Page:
Therefore, when it comes to helping strong women make crucial choices for their careers and their lives, it is important to study their inner as well as their outer journey. Self-satisfaction seems to be more important to today’s high achievers than the outer trappings of success. Yet how they create self-satisfaction isn’t clear to them. This uncertainty leads them to continually question the road they are on. I’m reminded of what the Cheshire cat told Alice in Wonderland, “If you don’t know where you are going, any road will do.” What was the road less taken is now filled with passionate, driven women who question their direction and feel tired, anxious, and empty at the end of the day. It’s time we put up some guideposts and refueling stations to help these women along the way.
I AM NOT MY MOTHER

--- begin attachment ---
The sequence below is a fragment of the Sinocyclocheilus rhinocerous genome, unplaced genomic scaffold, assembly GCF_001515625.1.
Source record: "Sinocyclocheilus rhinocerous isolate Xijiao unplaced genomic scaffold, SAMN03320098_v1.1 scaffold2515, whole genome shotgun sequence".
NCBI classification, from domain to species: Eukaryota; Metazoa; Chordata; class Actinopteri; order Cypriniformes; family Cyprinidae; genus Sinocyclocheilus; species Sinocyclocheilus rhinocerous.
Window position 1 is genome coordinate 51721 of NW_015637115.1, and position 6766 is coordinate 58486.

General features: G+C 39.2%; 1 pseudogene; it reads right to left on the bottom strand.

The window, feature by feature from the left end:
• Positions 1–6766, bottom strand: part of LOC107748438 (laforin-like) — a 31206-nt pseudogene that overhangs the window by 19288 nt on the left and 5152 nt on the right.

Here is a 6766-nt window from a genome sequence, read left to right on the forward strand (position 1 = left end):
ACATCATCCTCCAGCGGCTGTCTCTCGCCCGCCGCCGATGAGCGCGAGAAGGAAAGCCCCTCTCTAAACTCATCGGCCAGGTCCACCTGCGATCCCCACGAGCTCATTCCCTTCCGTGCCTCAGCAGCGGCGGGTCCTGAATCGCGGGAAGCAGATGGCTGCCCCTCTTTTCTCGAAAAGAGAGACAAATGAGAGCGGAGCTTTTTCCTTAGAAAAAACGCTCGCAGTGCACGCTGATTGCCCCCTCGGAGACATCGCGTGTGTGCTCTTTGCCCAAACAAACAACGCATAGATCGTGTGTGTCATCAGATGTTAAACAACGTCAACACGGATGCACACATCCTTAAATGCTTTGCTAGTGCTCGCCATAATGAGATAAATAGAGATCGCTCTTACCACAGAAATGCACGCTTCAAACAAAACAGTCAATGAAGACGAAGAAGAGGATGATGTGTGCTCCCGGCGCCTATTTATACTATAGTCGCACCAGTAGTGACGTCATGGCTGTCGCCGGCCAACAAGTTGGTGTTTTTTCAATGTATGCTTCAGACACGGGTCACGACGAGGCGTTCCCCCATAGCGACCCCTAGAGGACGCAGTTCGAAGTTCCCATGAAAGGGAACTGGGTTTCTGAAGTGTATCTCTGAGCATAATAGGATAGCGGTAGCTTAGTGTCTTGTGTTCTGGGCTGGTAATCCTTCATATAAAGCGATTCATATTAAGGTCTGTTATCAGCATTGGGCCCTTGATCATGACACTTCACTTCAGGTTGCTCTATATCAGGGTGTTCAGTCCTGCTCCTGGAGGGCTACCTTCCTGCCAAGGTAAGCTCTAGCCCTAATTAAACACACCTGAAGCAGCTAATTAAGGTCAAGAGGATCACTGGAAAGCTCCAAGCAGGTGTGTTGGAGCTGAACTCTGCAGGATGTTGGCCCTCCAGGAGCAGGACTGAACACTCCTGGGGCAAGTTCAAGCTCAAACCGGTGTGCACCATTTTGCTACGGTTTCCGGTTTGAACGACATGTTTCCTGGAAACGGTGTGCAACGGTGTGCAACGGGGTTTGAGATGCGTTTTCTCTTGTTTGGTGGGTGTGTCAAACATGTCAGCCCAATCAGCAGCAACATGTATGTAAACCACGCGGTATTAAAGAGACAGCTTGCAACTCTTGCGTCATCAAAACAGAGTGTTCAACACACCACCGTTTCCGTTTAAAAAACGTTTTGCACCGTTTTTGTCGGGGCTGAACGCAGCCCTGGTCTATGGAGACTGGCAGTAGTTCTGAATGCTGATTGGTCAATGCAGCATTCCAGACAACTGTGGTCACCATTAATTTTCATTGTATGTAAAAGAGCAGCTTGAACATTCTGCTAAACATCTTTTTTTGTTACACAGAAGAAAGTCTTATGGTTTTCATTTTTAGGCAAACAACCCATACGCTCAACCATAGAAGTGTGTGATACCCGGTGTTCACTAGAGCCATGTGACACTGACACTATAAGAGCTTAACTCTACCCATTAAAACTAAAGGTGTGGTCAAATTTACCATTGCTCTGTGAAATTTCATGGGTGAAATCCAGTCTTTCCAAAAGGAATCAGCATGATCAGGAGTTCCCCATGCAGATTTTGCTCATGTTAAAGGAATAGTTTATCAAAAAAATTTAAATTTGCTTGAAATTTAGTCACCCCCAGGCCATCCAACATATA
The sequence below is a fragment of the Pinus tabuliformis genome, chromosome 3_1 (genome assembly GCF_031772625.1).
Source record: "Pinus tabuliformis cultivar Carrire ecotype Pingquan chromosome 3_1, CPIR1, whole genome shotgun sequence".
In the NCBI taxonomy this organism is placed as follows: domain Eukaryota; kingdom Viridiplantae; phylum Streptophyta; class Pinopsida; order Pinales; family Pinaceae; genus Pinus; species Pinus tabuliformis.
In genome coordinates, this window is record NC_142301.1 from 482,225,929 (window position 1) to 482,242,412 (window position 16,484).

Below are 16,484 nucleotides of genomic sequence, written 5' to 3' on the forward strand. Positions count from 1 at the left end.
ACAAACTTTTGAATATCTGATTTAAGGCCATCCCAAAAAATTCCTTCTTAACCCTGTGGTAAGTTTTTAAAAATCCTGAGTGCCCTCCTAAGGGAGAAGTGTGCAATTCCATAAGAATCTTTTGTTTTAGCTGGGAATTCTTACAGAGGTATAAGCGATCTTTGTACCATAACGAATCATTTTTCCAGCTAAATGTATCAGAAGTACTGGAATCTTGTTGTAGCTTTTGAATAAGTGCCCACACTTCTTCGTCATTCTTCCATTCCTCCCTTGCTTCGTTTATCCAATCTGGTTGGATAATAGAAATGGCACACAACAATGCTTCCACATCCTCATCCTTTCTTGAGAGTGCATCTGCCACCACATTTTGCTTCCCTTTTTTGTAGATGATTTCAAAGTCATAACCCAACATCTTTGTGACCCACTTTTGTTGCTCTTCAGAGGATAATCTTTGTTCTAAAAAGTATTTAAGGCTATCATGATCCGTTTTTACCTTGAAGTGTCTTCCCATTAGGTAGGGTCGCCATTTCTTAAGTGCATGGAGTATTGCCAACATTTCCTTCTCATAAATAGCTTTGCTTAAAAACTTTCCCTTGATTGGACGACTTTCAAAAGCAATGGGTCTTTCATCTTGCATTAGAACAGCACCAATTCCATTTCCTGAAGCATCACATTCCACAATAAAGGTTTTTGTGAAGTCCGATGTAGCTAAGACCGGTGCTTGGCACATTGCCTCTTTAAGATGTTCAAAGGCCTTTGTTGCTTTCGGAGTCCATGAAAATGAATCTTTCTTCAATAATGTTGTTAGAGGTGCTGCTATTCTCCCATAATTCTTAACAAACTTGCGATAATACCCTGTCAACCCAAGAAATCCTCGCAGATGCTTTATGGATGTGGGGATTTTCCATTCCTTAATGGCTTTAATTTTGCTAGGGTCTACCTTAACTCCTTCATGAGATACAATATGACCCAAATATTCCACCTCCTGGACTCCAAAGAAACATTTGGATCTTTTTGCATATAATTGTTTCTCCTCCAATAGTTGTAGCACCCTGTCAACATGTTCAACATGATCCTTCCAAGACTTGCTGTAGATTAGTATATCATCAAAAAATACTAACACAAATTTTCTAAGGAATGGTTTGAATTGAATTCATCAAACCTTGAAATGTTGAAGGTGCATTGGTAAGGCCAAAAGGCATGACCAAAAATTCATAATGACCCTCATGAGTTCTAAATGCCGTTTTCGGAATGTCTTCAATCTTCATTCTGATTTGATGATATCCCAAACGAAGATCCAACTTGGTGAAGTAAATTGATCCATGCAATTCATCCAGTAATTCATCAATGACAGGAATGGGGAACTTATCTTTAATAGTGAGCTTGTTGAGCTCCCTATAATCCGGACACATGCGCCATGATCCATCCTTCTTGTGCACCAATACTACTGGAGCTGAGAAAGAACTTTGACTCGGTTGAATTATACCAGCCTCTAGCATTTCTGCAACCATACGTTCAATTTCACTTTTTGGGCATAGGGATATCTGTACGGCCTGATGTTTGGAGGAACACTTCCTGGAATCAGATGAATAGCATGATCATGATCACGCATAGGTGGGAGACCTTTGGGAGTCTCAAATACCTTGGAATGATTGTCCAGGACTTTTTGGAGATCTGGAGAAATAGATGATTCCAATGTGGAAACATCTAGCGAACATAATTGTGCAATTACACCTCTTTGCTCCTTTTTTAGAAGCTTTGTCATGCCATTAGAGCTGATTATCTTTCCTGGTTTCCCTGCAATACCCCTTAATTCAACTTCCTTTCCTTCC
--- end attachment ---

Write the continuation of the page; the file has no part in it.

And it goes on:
I didn’t know until after my mother died that the only inheritance she had received was a letter along with her mother’s will saying, “Everything goes to your brother because you can find a man to marry and take care of you.” Most of her life, my mother grudgingly sacrificed her needs for her brother. She couldn’t go to college because there was only enough money for her brother’s schooling. Her father died when she was five, so she spent most of her childhood working in the family clothing store when she wasn’t in school. Her brother got to study and play sports. She moved with her mother and brother to Phoenix when she was twenty because of her brother’s asthma. Two years later, her mother died. In the 1940s in Phoenix, Arizona, jobs were scarce for my mother’s level of education and experience. They were even more limited for Jews. My mother eked out a living on her own until she married my father when she was twenty-three. She got pregnant a month later.